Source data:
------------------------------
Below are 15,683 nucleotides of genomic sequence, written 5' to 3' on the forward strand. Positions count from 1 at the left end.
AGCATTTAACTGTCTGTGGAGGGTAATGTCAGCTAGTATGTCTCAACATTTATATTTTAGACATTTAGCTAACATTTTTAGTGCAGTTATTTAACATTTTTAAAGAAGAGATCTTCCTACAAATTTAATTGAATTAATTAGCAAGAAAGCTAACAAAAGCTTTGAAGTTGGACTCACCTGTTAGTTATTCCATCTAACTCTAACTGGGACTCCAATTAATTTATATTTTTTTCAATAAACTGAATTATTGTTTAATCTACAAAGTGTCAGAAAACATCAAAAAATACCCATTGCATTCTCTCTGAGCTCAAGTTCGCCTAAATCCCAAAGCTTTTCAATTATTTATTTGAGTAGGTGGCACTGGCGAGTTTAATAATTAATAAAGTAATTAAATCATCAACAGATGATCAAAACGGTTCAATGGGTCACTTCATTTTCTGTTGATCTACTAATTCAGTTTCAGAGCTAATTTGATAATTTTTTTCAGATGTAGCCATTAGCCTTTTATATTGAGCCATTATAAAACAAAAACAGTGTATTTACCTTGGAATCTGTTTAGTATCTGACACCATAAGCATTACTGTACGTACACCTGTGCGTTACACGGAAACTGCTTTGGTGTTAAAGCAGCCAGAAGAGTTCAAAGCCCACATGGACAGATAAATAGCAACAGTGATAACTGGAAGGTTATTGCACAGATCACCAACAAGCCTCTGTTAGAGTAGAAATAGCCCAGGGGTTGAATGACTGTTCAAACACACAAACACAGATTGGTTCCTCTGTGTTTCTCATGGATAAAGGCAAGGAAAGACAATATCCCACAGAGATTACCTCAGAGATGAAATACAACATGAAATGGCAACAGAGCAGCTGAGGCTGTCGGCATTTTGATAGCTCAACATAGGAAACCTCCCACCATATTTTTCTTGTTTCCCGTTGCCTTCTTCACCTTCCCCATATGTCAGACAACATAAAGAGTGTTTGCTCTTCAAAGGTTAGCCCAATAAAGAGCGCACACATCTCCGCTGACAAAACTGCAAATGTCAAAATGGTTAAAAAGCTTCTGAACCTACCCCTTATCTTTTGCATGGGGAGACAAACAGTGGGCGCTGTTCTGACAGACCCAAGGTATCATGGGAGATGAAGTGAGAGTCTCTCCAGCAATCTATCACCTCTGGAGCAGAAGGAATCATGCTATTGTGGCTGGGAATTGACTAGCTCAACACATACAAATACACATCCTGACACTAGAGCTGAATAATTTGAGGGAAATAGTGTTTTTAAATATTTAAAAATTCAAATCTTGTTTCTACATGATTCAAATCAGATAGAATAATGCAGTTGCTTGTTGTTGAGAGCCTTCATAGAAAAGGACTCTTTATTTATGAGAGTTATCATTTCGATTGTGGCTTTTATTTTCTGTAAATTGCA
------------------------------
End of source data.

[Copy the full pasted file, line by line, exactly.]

Below are 15,683 nucleotides of genomic sequence, written 5' to 3' on the forward strand. Positions count from 1 at the left end.
AGCATTTAACTGTCTGTGGAGGGTAATGTCAGCTAGTATGTCTCAACATTTATATTTTAGACATTTAGCTAACATTTTTAGTGCAGTTATTTAACATTTTTAAAGAAGAGATCTTCCTACAAATTTAATTGAATTAATTAGCAAGAAAGCTAACAAAAGCTTTGAAGTTGGACTCACCTGTTAGTTATTCCATCTAACTCTAACTGGGACTCCAATTAATTTATATTTTTTTCAATAAACTGAATTATTGTTTAATCTACAAAGTGTCAGAAAACATCAAAAAATACCCATTGCATTCTCTCTGAGCTCAAGTTCGCCTAAATCCCAAAGCTTTTCAATTATTTATTTGAGTAGGTGGCACTGGCGAGTTTAATAATTAATAAAGTAATTAAATCATCAACAGATGATCAAAACGGTTCAATGGGTCACTTCATTTTCTGTTGATCTACTAATTCAGTTTCAGAGCTAATTTGATAATTTTTTTCAGATGTAGCCATTAGCCTTTTATATTGAGCCATTATAAAACAAAAACAGTGTATTTACCTTGGAATCTGTTTAGTATCTGACACCATAAGCATTACTGTACGTACACCTGTGCGTTACACGGAAACTGCTTTGGTGTTAAAGCAGCCAGAAGAGTTCAAAGCCCACATGGACAGATAAATAGCAACAGTGATAACTGGAAGGTTATTGCACAGATCACCAACAAGCCTCTGTTAGAGTAGAAATAGCCCAGGGGTTGAATGACTGTTCAAACACACAAACACAGATTGGTTCCTCTGTGTTTCTCATGGATAAAGGCAAGGAAAGACAATATCCCACAGAGATTACCTCAGAGATGAAATACAACATGAAATGGCAACAGAGCAGCTGAGGCTGTCGGCATTTTGATAGCTCAACATAGGAAACCTCCCACCATATTTTTCTTGTTTCCCGTTGCCTTCTTCACCTTCCCCATATGTCAGACAACATAAAGAGTGTTTGCTCTTCAAAGGTTAGCCCAATAAAGAGCGCACACATCTCCGCTGACAAAACTGCAAATGTCAAAATGGTTAAAAAGCTTCTGAACCTACCCCTTATCTTTTGCATGGGGAGACAAACAGTGGGCGCTGTTCTGACAGACCCAAGGTATCATGGGAGATGAAGTGAGAGTCTCTCCAGCAATCTATCACCTCTGGAGCAGAAGGAATCATGCTATTGTGGCTGGGAATTGACTAGCTCAACACATACAAATACACATCCTGACACTAGAGCTGAATAATTTGAGGGAAATAGTGTTTTTAAATATTTAAAAATTCAAATCTTGTTTCTACATGATTCAAATCAGATAGAATAATGCAGTTGCTTGTTGTTGAGAGCCTTCATAGAAAAGGACTCTTTATTTATGAGAGTTATCATTTCGATTGTGGCTTTTATTTTCTGTAAATTGCA